A virus that destroys cancer cells but leaves normal cells unharmed may offer hope to those affected by squamous cell carcinoma of the lungs (SCC lung cancer), according to investigators from the Cancer Therapy & Research Center (CTRC) at the University of Texas Health Science Center at San Antonio. The CTRC has started patient enrollment in a US Phase 2 clinical trial using intravenous administration of REOLYSIN® in combination with carboplatin and paclitaxel in patients with SCC lung cancer.
REOLYSIN is an experimental treatment derived from a common virus called the reovirus. REOLYSIN directly kills many types of cancer cells and works synergistically with many approved chemotherapies and radiation.
When the reovirus enters a cancer cell, it produces thousands of copies of itself, causing the cell to burst. But the reovirus can replicate only in cancer cells with mutations along a signaling pathway in the cell called the Ras pathway, while leaving normal cells unharmed. Approximately two-thirds of all human cancers express this particular mutation and are therefore a potential target for REOLYSIN treatment.
"The study offers new hope for this group of patients with lung cancer," said Dr. Alain C. Mita, a medical oncologist and assistant professor of medicine at the CTRC at the UT Health Science Center.
The trial (REO 021) is a single arm, open-label, Phase 2 study of REOLYSIN given intravenously with paclitaxel and carboplatin every three weeks. Up to 55 patients are expected to be treated in this trial. Eligible patients include those with metastatic stage IIIB, stage IV, or recurrent squamous cell carcinoma of the lung who are chemotherapy naïve for their metastatic or recurrent cancer.
"There are significant similarities between SCC lung and SCC head and neck cancers," said Dr. Karl Mettinger, Chief Medical Officer for Calgary-based Oncolytics Biotech, the company behind REOLYSIN. "We are observing clinical benefit in a majority of our SCC head and neck cancer patients treated to date. We have seen clinical responses in metastatic lung lesions with REOLYSIN whether used as a monotherapy or in combination with paclitaxel and carboplatin, and are hopeful that this treatment combination will provide similar benefit to SCC lung cancer patients."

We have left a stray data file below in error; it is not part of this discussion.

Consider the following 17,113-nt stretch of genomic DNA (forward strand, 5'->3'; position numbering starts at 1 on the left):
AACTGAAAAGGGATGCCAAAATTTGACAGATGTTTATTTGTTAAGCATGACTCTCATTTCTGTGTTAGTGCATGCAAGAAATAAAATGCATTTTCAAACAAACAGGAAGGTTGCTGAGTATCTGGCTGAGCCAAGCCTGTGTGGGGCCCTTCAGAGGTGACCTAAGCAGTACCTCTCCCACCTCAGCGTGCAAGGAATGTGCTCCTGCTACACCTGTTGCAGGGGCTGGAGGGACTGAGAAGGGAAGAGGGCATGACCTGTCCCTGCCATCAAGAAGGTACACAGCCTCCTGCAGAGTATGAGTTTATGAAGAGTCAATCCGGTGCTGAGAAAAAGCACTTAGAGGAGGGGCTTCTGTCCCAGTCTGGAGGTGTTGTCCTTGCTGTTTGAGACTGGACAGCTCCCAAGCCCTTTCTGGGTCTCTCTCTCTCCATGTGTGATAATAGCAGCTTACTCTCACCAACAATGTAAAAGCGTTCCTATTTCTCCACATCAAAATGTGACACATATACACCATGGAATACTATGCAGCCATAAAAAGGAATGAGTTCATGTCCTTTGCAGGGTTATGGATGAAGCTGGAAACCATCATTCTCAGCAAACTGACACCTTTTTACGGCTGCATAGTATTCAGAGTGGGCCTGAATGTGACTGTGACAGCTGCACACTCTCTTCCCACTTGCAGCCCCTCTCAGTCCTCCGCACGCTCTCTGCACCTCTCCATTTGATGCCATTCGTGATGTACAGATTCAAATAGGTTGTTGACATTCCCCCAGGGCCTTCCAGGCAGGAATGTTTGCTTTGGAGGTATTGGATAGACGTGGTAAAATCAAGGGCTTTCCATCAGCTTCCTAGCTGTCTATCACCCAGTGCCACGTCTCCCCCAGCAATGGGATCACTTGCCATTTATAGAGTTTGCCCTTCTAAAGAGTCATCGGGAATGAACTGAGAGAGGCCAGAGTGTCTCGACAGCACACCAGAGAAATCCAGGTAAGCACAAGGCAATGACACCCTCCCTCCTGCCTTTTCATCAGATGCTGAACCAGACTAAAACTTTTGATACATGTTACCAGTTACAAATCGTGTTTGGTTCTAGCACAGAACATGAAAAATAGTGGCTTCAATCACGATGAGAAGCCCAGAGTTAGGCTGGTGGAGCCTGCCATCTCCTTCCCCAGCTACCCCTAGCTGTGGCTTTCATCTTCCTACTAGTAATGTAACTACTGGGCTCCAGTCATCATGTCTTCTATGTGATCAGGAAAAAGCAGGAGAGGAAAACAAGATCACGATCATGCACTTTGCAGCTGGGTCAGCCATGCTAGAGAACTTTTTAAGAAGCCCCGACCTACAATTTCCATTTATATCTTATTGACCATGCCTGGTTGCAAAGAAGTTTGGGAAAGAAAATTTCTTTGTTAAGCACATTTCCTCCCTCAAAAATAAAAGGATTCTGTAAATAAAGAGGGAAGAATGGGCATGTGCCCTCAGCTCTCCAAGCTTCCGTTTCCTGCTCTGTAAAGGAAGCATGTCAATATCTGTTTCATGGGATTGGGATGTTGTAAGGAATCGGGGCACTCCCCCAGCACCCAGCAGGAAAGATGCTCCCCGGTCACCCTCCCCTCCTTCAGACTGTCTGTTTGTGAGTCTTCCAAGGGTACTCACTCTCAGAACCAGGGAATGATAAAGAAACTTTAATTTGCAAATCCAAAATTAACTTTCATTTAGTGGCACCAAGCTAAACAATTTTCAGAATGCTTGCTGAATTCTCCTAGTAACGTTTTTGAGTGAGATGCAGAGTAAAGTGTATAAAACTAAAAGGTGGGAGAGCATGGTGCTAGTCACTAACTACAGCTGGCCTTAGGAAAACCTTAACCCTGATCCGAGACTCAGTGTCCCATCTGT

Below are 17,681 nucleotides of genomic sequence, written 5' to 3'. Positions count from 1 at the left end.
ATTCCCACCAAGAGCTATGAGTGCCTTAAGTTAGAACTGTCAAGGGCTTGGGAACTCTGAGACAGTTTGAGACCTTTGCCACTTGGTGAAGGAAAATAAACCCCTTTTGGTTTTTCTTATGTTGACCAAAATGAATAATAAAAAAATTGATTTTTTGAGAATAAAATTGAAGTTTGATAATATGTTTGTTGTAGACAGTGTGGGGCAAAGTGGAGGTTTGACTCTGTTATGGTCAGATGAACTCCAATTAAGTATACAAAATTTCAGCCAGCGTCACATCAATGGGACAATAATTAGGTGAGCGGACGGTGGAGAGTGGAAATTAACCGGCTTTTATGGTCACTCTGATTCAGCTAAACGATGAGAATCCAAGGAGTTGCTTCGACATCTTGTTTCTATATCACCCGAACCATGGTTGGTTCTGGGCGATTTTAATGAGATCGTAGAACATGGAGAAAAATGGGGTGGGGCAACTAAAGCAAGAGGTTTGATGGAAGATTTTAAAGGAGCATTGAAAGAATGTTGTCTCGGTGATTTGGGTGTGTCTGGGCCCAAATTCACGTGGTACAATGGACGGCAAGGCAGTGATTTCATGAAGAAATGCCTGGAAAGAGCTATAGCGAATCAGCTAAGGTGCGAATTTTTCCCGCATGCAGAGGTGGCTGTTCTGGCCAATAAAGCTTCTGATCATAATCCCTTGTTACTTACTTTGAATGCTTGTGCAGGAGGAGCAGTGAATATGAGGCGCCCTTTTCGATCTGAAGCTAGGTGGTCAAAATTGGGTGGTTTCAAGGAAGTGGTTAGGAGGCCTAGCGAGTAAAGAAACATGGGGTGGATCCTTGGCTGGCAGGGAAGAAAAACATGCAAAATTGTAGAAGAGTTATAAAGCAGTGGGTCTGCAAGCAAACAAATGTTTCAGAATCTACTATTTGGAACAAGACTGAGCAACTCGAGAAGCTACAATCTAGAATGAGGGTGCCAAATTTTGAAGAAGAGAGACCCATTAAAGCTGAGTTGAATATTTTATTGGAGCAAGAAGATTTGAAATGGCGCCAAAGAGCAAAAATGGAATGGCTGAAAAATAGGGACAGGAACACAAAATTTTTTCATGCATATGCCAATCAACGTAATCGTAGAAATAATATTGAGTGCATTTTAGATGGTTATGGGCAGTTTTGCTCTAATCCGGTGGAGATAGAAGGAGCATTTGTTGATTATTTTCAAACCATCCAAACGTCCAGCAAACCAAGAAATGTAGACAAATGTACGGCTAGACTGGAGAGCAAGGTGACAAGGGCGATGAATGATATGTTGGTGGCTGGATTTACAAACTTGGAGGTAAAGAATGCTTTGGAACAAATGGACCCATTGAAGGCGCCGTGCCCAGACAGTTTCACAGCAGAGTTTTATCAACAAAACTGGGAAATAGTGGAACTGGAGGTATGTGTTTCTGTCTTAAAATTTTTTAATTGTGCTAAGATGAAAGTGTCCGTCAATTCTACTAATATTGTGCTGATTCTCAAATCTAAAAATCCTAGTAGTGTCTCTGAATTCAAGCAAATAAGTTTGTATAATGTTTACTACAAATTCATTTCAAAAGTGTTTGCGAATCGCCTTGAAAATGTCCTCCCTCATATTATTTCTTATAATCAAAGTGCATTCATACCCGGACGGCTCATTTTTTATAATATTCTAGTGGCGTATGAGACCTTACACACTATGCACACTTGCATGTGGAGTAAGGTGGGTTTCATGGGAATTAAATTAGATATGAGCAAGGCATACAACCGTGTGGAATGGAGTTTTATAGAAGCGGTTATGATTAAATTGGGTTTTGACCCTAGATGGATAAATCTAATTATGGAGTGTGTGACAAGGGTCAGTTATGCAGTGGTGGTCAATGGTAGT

According to Dr. Matt Coffey, COO of Oncolytics, "This clinical study expands our interests into a variety of lung cancers. In addition to this study, we are also enrolling patients with non-small cell lung cancer (NSCLC) with K-RAS or EGFR-activated tumors in a US Phase 2 clinical trial using REOLYSIN in combination with paclitaxel and carboplatin."
The primary objective of the Phase 2 trial is to assess the antitumor effect of the treatment regimen in the study population in terms of objective response rates. The secondary objectives are to assess progression-free survival and overall survival for the treatment regimen in the study population, to determine the proportion of patients receiving the above treatment who are alive and free of disease progression at six months, and to assess the safety and tolerability of the treatment regimen in the study population.
This trial is part of a broad preclinical and clinical collaboration with the CTRC that will involve up to five, open-label, Phase 2 studies exploring the use of REOLYSIN in combination with chemotherapy for various cancer indications. Earlier this year, Oncolytics received a letter of approval from the U.K. Medicines and Healthcare products Regulatory Agency (MHRA) to conduct its Phase 3 trial examining REOLYSIN in combination with paclitaxel and carboplatin in patients with platinum-refractory head and neck cancers.
The American Cancer Society estimates that in 2009, there were approximately 219,440 new cases of lung cancer. Approximately 85% of all lung cancers are classified as NSCLC (non-squamous cell lung cancer); squamous cell carcinomas account for 25-30% of all lung cancers. Lung cancer is by far the leading cause of cancer death among both men and women. There were an estimated 159,000 deaths from lung cancer in 2009, accounting for around 28% of all cancer deaths. More people die of lung cancer than of colon, breast and prostate cancers combined.